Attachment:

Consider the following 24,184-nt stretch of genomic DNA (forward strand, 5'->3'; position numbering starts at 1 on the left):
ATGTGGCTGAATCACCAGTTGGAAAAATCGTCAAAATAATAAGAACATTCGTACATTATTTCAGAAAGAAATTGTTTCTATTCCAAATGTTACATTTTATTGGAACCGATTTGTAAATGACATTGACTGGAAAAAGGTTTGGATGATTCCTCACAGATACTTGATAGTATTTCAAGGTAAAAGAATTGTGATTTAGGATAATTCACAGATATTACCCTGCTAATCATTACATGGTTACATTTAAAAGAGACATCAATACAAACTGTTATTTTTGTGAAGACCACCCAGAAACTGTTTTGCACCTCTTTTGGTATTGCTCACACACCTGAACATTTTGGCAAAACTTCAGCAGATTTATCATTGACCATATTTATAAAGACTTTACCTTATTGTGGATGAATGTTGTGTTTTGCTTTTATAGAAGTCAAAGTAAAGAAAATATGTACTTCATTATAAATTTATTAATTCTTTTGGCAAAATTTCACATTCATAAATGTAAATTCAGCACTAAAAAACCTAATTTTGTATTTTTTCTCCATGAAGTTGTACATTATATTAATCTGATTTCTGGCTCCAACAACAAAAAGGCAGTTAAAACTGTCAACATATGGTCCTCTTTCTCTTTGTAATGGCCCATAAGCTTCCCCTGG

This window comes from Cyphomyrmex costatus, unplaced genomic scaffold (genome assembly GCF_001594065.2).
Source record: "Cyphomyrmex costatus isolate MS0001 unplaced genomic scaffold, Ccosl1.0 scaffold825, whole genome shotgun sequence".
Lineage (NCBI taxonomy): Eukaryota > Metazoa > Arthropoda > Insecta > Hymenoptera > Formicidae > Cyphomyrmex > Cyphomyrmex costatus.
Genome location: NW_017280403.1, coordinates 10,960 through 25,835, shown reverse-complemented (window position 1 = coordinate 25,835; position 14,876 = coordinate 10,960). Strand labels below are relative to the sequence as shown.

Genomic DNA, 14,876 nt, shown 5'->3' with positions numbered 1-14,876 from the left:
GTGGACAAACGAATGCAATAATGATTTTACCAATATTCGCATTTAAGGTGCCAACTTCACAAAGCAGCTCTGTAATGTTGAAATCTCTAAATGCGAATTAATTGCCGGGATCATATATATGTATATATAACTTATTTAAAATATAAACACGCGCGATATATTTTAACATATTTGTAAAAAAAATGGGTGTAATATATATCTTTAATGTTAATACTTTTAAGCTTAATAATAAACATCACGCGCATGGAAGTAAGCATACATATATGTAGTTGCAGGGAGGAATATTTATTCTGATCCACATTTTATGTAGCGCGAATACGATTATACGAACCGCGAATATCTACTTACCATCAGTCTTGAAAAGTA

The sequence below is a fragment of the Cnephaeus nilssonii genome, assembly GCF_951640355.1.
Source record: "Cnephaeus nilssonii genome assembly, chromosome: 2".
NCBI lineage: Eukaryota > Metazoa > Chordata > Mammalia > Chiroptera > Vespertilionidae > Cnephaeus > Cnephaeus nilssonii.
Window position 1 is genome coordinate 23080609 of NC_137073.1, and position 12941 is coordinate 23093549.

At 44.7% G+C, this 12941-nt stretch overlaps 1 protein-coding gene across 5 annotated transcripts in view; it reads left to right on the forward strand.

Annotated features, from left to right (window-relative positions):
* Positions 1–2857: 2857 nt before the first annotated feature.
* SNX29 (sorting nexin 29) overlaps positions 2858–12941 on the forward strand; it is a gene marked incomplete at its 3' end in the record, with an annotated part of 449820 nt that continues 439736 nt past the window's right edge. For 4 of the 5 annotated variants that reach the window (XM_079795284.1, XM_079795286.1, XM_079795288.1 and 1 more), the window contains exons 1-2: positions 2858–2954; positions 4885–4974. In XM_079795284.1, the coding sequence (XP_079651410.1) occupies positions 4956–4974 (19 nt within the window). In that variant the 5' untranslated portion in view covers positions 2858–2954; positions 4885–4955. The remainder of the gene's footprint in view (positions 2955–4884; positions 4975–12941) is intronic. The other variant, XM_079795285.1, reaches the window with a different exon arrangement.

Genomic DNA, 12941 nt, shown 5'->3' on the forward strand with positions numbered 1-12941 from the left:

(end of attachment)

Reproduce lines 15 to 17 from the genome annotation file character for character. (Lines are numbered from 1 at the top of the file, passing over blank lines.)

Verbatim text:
* Positions 1–2857: 2857 nt before the first annotated feature.
* SNX29 (sorting nexin 29) overlaps positions 2858–12941 on the forward strand; it is a gene marked incomplete at its 3' end in the record, with an annotated part of 449820 nt that continues 439736 nt past the window's right edge. For 4 of the 5 annotated variants that reach the window (XM_079795284.1, XM_079795286.1, XM_079795288.1 and 1 more), the window contains exons 1-2: positions 2858–2954; positions 4885–4974. In XM_079795284.1, the coding sequence (XP_079651410.1) occupies positions 4956–4974 (19 nt within the window). In that variant the 5' untranslated portion in view covers positions 2858–2954; positions 4885–4955. The remainder of the gene's footprint in view (positions 2955–4884; positions 4975–12941) is intronic. The other variant, XM_079795285.1, reaches the window with a different exon arrangement.

Genomic DNA, 12941 nt, shown 5'->3' on the forward strand with positions numbered 1-12941 from the left: